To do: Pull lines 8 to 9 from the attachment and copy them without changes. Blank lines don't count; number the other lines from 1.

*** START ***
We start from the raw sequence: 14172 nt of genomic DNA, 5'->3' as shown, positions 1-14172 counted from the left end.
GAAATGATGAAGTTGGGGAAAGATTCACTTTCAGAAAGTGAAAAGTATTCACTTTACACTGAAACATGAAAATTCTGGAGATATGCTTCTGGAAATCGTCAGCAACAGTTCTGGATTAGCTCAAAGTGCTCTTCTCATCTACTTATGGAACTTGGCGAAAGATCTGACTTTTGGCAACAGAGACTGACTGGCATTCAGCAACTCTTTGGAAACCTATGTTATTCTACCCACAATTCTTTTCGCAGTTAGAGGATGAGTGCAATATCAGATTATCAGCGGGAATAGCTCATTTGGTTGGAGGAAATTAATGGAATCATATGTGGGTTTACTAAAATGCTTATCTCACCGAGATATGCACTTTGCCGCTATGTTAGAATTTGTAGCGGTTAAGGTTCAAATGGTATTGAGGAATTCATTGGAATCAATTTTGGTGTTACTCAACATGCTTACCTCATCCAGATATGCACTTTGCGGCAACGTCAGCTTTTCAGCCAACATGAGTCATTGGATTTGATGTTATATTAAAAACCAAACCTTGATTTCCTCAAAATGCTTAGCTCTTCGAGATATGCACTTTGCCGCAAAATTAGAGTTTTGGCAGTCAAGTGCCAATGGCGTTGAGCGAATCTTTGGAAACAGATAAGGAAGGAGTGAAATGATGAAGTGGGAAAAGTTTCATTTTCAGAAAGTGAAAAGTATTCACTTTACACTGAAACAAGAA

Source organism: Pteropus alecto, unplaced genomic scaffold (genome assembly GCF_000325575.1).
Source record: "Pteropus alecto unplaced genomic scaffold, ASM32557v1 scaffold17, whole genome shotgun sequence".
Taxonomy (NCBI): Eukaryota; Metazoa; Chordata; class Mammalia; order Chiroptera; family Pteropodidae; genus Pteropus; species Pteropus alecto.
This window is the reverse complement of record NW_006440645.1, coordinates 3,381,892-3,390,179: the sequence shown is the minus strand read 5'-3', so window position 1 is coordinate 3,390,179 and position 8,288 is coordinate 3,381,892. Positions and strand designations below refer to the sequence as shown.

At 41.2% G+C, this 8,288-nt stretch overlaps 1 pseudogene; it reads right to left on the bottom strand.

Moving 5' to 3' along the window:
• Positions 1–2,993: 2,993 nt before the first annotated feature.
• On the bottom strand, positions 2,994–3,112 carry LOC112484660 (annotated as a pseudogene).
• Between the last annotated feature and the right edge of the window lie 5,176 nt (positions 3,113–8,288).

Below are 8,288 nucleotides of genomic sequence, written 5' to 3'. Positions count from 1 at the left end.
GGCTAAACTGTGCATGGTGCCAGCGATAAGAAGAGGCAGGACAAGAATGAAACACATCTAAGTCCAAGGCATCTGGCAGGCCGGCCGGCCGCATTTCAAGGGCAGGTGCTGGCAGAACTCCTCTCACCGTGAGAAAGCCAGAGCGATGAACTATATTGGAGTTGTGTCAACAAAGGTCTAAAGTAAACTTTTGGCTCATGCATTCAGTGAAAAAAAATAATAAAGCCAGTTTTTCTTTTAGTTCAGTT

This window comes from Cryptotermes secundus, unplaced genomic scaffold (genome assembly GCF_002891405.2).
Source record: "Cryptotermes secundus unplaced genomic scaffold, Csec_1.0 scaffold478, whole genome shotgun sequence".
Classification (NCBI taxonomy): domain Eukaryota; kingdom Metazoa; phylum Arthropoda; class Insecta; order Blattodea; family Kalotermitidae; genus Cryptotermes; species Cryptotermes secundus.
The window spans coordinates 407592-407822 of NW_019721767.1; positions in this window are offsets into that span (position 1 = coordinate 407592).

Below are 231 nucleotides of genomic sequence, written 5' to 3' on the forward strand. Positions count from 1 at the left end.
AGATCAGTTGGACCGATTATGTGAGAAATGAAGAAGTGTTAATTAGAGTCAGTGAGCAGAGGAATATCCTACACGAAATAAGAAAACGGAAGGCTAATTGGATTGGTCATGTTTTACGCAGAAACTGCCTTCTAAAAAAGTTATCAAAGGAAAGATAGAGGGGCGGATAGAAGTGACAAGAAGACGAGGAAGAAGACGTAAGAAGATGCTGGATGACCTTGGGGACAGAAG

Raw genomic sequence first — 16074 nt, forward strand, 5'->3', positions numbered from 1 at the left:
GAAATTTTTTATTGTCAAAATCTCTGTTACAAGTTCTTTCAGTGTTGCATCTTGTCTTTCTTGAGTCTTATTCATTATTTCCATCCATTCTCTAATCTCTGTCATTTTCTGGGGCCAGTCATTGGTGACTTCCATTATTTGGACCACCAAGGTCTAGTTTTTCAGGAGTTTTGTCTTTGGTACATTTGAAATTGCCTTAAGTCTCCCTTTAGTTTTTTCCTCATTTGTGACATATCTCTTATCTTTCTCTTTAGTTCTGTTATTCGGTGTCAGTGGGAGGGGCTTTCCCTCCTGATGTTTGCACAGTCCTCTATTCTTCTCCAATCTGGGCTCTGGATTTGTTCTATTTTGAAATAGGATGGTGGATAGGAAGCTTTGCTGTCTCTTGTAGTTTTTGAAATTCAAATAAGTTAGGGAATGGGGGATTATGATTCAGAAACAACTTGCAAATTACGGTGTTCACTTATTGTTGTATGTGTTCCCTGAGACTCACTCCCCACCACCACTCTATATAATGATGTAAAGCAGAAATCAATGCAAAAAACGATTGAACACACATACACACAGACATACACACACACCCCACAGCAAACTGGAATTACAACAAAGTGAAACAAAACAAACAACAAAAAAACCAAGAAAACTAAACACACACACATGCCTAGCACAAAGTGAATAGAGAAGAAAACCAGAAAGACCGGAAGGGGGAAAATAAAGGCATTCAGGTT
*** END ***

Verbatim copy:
Moving 5' to 3' along the window:
• Positions 1–2,993: 2,993 nt before the first annotated feature.